Frightened of public opinion back home, scared of black plastic body-bags returning to the US from small tribal conflicts, they decided to play the long game: they'd punish the Africans with sanctions, and halt any funding or investment.
If Africa wouldn't play the game, it was exclusively on its own.
However, it should be remembered that no politician likes to be seen as the cause of these problems, and so an element of contrition was offered. The Americans would wash their hands of the problem they created and let aid charities step into the breech.
The great liberal invasion was under way. Africa would be smothered in love by a class riven society incapable of collective or individual thought. What the hell, their intentions were honourable and it suited the chattering classes around their opulent dinner tables.
Africa would be allowed to d rowned in a middle class pursuit of conscience cleansing and do-gooders who believe problems are resolved if you just believe hard enough and say enough prayers. Common sense allude them.
By the mid sixties, charities like Oxfam, the International Red Cross, Christian Aid and a host of others too insignificant to mention had mobilised. With as many troops as any good Panzer division these people prepared to invade a continent they neither asked for their help, or wanted it. Not guns and bullets this time, but blankets and food, not tanks or armoured cars, but trucks and ambulances. And the irony was, they were about to commit genocide on a scale the Nazis could only dream of.
The Nazis gassed six million Jews during the 1939 - 1945 conflict, where as the liberal elite were about to resign a hund red times that many to the waste bin of human suffering. Their rampant approach wouldn't just slaughter those already alive, they'd also breed generation after generation for the cull.
To comprehend what I say, you need to understand how the analogy works, and so I'll briefly digress, create a scenario and showa hypothesis of what happens based on a logical model.
Let's create an imaginary African city with say two million people. We'll call it Mardy.
In the centre of Africa is a small country, Mardy with its two million population is the capital. The ambient country side is made up mainly of inhospitable terrain, that has in the past sustained the population well. Food is not abundant - but it is adequate.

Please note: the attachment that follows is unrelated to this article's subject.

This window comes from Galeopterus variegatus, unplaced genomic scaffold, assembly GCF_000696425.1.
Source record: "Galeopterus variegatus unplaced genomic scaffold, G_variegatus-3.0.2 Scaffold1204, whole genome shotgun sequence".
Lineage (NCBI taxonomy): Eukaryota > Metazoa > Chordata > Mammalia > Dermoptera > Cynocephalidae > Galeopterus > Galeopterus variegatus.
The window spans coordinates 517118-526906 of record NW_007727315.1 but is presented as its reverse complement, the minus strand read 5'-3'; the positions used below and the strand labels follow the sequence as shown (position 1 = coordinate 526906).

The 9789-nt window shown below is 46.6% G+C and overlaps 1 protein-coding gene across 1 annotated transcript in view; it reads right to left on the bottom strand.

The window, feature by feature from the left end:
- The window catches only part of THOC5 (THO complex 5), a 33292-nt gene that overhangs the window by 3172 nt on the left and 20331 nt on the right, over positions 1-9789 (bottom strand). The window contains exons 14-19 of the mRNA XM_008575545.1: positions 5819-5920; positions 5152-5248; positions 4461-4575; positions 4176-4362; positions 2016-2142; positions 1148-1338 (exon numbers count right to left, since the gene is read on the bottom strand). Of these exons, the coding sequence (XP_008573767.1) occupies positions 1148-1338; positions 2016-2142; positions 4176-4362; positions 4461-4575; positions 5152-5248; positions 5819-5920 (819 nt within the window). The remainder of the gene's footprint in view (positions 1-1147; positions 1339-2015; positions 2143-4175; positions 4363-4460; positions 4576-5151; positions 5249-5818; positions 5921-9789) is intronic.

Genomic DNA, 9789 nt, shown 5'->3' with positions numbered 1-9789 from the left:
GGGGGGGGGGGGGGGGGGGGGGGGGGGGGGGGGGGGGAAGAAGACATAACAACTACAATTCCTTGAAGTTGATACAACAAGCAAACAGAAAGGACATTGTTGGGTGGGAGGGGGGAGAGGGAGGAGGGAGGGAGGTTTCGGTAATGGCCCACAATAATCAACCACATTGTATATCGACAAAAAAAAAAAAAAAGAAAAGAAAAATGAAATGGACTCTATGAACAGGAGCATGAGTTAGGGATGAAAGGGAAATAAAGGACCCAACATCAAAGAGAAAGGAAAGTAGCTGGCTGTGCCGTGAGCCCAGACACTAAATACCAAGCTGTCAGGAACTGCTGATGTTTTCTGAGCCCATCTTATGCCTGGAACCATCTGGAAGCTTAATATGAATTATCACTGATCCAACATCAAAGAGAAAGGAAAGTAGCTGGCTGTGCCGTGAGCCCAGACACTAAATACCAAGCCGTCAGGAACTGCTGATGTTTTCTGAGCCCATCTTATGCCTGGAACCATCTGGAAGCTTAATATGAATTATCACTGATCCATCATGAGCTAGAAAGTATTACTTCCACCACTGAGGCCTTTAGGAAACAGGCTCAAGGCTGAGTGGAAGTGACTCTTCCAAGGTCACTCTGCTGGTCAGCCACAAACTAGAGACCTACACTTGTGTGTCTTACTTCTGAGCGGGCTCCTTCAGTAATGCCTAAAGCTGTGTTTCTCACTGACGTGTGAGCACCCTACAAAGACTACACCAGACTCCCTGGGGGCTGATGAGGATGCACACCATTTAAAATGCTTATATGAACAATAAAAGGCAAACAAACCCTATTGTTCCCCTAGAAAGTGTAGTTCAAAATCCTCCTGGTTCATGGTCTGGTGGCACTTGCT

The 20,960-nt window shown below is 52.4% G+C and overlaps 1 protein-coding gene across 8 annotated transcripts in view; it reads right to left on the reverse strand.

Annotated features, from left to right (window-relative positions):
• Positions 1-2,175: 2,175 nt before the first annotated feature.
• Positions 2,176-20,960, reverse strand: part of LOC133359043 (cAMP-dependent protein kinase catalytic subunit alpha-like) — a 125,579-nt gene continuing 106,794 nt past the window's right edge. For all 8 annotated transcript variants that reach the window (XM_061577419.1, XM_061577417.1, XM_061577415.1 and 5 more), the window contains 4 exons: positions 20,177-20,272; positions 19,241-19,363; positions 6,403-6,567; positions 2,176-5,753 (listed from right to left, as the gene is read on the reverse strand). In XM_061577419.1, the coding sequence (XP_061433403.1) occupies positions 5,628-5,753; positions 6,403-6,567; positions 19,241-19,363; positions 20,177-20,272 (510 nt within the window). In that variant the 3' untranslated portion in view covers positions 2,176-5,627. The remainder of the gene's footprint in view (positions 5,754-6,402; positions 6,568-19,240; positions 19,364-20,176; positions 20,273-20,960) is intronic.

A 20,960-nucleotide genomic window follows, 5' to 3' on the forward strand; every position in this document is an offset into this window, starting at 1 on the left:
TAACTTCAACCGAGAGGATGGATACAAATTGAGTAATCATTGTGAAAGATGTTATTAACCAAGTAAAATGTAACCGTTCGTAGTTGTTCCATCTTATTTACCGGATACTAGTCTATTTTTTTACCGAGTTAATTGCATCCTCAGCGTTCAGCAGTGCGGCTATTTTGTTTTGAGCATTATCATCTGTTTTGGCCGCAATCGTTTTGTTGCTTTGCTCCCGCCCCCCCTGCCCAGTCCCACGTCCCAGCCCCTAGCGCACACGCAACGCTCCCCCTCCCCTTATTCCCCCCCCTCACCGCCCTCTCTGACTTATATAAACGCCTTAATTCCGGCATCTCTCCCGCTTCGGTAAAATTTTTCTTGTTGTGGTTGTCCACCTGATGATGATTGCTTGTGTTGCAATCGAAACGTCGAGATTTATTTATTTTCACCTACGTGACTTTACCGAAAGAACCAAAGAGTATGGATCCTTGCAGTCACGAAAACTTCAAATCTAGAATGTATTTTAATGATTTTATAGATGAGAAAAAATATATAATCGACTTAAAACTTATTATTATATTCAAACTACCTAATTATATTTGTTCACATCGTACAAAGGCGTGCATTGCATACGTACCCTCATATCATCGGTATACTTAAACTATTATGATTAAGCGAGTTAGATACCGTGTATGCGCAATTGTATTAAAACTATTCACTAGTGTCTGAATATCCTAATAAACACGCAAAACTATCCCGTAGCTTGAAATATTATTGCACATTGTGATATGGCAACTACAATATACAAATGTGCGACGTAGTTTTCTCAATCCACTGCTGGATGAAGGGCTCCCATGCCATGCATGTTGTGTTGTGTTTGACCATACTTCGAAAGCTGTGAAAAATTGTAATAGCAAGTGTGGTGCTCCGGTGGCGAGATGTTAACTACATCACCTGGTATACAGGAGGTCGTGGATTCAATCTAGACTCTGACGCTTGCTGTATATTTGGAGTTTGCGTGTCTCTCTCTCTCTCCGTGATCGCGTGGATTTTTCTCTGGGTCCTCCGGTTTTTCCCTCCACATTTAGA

The population of Mardy compose one million women, all aged twenty, and one million men all aged twenty. Mardy's a happy place, they don't have much, except basic dwellings made of baked clay, the women go about their chores, cooking, cleaning, washing and tending to their men folks needs. The guys substantiate their meagre crop rations with fresh meat caught through hunting and trapping. They're a happy contented people.
Things could be better but they're not going to complain. Unfortunately for Mardy and a thousand other African towns and cities, things are about to get a damned site worse.
It's been a hot spring, the promised rains haven't come, the skies are clear blue and not a cloud in sight.
The arid dusty floor is parched, the usually flourishing crops are wither on the stalks and you can pick handfuls of dust from the floor. The reserves of grain which they conscientiously squirrel away in year in the store houses are running low. If the rains don't come within another month, Mardy is going to be in serious trouble. A month passes, each day breaks with a powder blue sky, clouds remain obvious by their absence and the only thing on the horizon is more, unforgiving sunshine. The heat seers into the high 90s, then the hundreds.
The wells begin to run dry, the women worry, the men become anxious. Even the animals what punctuate their meagre rations have either died or left for pastures new. Mardy is on the brink of destitution. What will the people of Mardy do?
As this takes place, a roving Aid charity has come across Mardy. A team in three land Rovers have swept into town, the arid dust exploding beneath the wheel arches of their vehicles as the arrive. Once in the town proper, the aid workers alight their vehicles, straighten themselves and scan the immediate area panoramic. It's horrendous, women lie destitute in the streets their bellies bloated, the men lie limp and lethargic by their sides, the entire town lies beaten and demoralised under the hot, unforgiving African sun. This is the moment the aid volunteers have been waiting for. At last they can fulfil their ambitions, satisfy their conscience.